bandsaw cutting without coolant
Anybody do it?
I have always cut with coolant.
The reason I ask is because I am interested in purchasing an ellis 1600 bandsaw.
I've had the same saw for about 5-6 years. I primarily cut aluminum and I use a Lenox 4-6 tooth blade. Even with such a coarse blade it will load up without coolant. For now I just have a spray bottle with coolant in it. It really doesn't take much, but at some point I'm going to put a spray mist setup on it that is wired with a solenoid that the power switch for the saw triggers.
If you get the saw, there is a plastic tube on the hydraulic feed cylinder. Do yourself a favor and replace the plastic line with copper. Mine broke about 3 times before I got tired of fixing it. Otherwise it's a great low cost saw.
I've had an Ellis 1800 (wish I'd bought the 2000) for about 8 years and it's great. Sure, there's better saws out there, but not for this kind of money. Plus it's made in Wisconsin.....not china. You'll like the mitering system. I bought mine direct from Ellis and saved a few bucks. Don't know if you still can, though. Used to have a Peerless automatic with coolant. I don't miss the mess. You can cut steel all day without coolant, but I spray a little tap spray on the vice side of the band when cutting aluminum. That way it doesn't get on the band wheels and really makes cuttting a breeze. Make a clamp like this for cutting short stuff:
I spray a little WD-40 on once in a while when cutting Al, a bit of regular cutting oil if its steel or SS, it helps.
Love my Ellis , and always run it dry .
Use the bimetal Lennox 'classic' vari pitch blades .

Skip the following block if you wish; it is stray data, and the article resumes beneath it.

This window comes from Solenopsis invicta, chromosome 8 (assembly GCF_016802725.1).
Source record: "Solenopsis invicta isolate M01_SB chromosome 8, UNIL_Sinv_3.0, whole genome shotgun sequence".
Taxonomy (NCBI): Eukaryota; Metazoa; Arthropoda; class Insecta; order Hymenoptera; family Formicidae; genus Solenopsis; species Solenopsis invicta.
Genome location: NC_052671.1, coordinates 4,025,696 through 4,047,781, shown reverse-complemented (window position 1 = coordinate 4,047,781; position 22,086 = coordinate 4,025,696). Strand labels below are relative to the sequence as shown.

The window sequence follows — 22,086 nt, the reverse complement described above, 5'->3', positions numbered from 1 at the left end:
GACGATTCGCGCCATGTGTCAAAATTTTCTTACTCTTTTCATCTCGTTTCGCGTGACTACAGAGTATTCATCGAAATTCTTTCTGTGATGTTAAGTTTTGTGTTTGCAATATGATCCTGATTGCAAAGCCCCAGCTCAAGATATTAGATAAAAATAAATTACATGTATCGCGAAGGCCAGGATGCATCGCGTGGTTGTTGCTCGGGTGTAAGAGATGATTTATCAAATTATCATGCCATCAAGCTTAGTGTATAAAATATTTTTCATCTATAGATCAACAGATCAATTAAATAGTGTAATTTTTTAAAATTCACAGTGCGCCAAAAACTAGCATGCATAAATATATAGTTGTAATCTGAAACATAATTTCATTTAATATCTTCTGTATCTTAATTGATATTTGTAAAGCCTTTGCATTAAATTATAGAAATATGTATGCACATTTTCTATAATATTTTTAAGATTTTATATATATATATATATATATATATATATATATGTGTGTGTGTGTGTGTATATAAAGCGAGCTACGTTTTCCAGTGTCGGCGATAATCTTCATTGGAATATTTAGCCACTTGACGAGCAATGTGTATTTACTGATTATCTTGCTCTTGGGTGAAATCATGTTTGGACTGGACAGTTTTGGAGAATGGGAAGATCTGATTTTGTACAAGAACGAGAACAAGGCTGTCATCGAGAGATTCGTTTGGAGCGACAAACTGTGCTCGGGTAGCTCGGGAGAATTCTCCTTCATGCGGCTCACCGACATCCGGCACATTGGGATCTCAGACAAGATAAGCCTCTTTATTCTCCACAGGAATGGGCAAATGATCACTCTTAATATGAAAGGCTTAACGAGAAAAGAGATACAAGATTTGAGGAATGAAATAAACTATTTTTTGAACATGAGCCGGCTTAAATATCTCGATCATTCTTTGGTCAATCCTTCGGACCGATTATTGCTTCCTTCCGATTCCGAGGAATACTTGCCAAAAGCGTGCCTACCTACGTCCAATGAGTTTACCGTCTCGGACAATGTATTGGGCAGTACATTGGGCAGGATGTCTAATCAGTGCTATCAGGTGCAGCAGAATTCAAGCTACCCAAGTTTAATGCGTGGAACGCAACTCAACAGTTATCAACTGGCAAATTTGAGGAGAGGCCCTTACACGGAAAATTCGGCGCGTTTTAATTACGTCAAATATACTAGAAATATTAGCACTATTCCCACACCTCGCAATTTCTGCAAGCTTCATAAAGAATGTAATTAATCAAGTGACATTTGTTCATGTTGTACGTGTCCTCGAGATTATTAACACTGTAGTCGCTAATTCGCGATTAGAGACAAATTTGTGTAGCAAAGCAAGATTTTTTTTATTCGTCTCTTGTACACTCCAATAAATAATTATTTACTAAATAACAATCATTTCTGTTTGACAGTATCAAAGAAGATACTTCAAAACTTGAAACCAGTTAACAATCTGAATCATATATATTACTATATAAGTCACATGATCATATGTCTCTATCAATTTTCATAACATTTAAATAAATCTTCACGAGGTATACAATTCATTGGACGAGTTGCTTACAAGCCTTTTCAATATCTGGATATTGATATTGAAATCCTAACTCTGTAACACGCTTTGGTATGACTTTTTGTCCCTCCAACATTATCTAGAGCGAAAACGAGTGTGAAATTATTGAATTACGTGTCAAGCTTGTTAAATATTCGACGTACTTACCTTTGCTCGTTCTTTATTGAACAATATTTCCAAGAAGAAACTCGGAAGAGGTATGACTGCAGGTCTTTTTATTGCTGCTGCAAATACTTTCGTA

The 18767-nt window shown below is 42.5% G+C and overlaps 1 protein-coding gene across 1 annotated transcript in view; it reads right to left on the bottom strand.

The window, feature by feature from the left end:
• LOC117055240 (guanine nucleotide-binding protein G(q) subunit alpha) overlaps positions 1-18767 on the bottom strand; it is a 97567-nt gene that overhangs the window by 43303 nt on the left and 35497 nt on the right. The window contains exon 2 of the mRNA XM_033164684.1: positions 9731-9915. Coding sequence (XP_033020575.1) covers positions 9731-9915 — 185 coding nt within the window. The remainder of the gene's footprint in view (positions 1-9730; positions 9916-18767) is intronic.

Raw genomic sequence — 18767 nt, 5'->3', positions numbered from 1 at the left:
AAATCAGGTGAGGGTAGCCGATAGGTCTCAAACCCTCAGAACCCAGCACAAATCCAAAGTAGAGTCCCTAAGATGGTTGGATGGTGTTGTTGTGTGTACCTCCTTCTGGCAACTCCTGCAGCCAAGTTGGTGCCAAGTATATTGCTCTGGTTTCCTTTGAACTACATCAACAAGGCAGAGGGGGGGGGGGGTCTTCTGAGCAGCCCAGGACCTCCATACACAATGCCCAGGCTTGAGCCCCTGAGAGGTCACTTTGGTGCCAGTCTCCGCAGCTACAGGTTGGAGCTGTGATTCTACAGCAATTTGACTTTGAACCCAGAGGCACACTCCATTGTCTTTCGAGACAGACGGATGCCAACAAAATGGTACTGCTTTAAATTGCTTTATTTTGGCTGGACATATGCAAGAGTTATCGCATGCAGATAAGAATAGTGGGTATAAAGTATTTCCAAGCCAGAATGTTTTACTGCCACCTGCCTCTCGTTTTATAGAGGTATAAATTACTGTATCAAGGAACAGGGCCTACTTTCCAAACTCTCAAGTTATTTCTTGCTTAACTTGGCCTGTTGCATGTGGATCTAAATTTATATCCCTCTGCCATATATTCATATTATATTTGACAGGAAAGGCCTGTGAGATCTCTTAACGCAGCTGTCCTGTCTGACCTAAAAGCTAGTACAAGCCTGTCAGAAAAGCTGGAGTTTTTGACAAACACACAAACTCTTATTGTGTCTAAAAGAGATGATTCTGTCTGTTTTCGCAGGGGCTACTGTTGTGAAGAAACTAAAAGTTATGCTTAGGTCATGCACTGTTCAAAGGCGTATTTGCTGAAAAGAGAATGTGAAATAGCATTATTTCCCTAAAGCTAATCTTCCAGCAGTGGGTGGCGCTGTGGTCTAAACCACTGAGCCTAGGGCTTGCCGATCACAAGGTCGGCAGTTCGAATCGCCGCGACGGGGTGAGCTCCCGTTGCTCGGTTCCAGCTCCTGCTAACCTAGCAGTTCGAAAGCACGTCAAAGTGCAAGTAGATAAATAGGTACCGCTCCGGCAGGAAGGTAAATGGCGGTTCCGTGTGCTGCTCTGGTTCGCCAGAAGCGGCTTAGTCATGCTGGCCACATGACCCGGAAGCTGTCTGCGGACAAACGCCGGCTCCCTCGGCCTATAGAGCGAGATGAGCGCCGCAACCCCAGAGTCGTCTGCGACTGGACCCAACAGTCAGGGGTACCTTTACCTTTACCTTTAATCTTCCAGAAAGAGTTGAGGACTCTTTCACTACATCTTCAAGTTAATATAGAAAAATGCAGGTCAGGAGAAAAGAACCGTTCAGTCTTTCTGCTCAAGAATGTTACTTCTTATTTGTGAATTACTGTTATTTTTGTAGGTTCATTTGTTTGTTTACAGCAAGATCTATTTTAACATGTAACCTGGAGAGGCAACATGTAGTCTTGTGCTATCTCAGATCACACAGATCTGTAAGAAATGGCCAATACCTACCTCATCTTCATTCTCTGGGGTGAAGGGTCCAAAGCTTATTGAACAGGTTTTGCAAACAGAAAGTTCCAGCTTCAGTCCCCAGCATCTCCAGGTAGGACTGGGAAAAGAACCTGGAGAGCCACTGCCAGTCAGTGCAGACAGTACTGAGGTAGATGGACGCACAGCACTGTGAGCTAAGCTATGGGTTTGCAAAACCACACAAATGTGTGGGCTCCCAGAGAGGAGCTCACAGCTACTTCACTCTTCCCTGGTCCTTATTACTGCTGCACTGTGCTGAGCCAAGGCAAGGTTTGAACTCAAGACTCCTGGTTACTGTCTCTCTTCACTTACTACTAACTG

But Ellis is not the cheapest source for blades . My local Airgas supplier beats the price .
I also bought direct from the factory , and drove there ( Verona ) to pick it up .
The first thing they asked me is if I priced it thru one of their dealers .
That allows them to charge me MORE . Found out later the Airgas dealer could beat the factory price by $50 plus deliver it for free on the tank truck .
But it was a nice truck ride , and a quickie tour of the factory .
Moral is to check the dealer price first . Also be sure to wear gloves when changing those blades .
I like that! Beats hunting around for stock of about the same size as the object you're cutting to put on the other side of the vise.
Originally Posted by Ray Behner
The Ellis tech guy told me they would void the warranty if they found out you had been using coolant on their saw.
A friend of mine has an Ellis 2000 in his shop. He's used it for several years and has never needed coolant for anything he cuts. I have had a Startrite horizontal/vertical saw for the last 6 years that's equiped with a coolant system but it never has been used.
We both buy our blades from Ellis. They are about 10 miles down the road from us and more than happy to supply consumables. We both use the bimetal blades intended for dry use only. Ellis will make them in almost any lenght, width, and pitch you can think of. The minimum order is 2.